Poland cheered the Oscar award for director Pawel Pawlikowski's "Ida" for best foreign language film, hailing it as overdue recognition of the nation's movie-makers and a renaissance of the local industry.
"It's Polish cinema's greatest success," Culture Minister Malgorzata Omilanowska told the PAP news agency, adding that the award confirmed "our deep conviction that 'Ida' deserves all the prizes on earth".
Veteran Polish director Andrzej Wajda, awarded an honorary Oscar for lifetime achievement in 2000, hailed Pawlikowski's victory as "a very beautiful day".
"With our return to freedom in 1989 state-funded cinematography dried up," he said, referring to the fall of communism.
"Polish film-making plunged into crisis... and now we're witnessing its renaissance," the 88-year-old, who has four Oscar nominations under his belt, told Poland's leading Gazeta Wyborcza newspaper.
"Before this, we have had nine nominations (in the category), and never won," said composer Jan A.P. Kaczmarek, himself an Oscar winner for his music in the 2004 film "Finding Neverland".
"(This) breaks a kind of curse," Kaczmarek added. "It gives us courage. Now that the barrier has been scaled, it will be easier to hurdle in the future."
The delight the film's Oscar victory has unleashed contrasts with the sombre, unflinching and at times controversial story told in the stark black-and-white movie.
It tells the story of Ida (played by newcomer Agata Trzebuchowska), a young woman in 1960s communist Poland who learns as she is about to take her vows at a Catholic convent that she is Jewish.
During travels with her aunt, a disillusioned Stalinist-era official formerly involved in the regime's persecution of opponents, Ida discovers her parents were murdered under Nazi occupation at the time of the Holocaust, after which she is entrusted to nuns to be raised.
- Divided opinion -
Critics in Poland have variously complained the minimalist aesthetic of "Ida" gives the impression average Poles were active Holocaust participants, while others have said it relies on overly simplified stereotypes of anti-Semites and communist functionaries alike.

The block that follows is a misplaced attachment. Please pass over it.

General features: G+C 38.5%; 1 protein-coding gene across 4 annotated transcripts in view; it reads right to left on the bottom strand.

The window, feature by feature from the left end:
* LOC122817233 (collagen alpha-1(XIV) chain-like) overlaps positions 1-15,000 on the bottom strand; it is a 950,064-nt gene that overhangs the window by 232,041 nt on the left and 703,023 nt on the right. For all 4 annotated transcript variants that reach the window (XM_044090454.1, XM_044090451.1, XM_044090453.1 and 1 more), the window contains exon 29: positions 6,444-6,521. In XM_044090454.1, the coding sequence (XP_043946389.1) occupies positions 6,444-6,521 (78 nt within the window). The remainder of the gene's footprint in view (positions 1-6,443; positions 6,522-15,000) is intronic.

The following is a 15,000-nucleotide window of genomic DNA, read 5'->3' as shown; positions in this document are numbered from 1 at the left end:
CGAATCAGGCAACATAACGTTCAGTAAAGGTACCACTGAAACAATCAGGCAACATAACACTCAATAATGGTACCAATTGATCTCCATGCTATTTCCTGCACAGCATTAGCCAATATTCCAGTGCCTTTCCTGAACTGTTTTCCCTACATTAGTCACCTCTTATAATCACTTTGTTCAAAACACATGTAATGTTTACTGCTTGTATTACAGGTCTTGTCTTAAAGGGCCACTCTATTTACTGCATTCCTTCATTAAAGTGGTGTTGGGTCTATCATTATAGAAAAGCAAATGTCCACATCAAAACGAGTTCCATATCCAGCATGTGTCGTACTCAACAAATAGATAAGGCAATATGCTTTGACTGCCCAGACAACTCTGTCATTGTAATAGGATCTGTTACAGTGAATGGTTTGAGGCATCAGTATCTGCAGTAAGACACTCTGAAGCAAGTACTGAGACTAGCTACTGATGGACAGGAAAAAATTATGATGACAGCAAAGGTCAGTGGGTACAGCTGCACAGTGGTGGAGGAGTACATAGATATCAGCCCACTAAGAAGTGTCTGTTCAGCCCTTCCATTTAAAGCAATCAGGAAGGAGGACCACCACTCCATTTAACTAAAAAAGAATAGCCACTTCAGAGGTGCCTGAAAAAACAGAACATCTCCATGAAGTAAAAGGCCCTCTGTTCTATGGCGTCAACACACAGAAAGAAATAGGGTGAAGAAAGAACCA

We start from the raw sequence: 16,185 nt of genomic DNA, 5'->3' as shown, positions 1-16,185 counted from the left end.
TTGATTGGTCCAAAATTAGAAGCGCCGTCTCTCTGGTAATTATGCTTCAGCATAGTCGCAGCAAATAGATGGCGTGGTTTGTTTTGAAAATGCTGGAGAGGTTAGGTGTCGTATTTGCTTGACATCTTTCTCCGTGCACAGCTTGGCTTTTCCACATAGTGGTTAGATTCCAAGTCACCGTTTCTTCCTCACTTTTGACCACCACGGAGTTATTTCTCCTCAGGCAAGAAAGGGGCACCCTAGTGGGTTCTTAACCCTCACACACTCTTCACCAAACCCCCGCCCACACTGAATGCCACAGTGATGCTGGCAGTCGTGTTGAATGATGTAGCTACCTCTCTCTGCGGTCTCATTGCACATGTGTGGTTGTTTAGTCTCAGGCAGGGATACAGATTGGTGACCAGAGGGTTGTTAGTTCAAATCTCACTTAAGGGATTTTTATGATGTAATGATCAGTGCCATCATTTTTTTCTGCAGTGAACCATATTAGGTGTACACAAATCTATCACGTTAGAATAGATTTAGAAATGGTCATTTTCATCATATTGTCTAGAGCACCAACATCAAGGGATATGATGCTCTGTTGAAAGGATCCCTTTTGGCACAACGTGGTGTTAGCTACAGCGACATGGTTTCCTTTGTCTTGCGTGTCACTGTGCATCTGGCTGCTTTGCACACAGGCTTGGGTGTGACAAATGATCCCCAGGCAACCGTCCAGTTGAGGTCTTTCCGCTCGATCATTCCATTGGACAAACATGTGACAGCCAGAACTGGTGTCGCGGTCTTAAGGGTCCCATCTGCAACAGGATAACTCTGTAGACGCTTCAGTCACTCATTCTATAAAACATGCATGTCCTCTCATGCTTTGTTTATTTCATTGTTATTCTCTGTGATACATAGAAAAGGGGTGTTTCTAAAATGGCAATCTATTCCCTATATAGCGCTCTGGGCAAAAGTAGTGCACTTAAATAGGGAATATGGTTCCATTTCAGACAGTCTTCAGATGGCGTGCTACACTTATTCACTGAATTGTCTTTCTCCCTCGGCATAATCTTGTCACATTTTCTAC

But much like Pawlikowski -- who has refused to discuss a controversy he has called too silly to bother with -- fans of "Ida" held up the film's Oscar win as evidence of its social and artistic merits.
Three-time Oscar nominee Polish director Agnieszka Holland said the award recognised "the simplicity of this movie, and the universal space in it where people can place their emotions, their feelings".
The film's appeal has also been confirmed in box office activity, notably in France and the US, where "Ida" sold around a half million tickets respectively.
Prior to its Oscar anointment, the movie had collected awards in Toronto, Riga, Minsk and London -- where "Ida" won the prestigious Bafta for best foreign language film earlier this month.
For his part, Pawlikowski proved as focused in Oscar victory as he has been unflappable before the controversy "Ida" has sparked among some Poles.
"We made a film about... the need for silence and withdrawal from the world and contemplation, and here we are. At the epicentre of noise and world attention. Fantastic, you know," Pawlikowski told the Oscars audience at the Dolby Theatre in Hollywood.
"Life is full of surprises."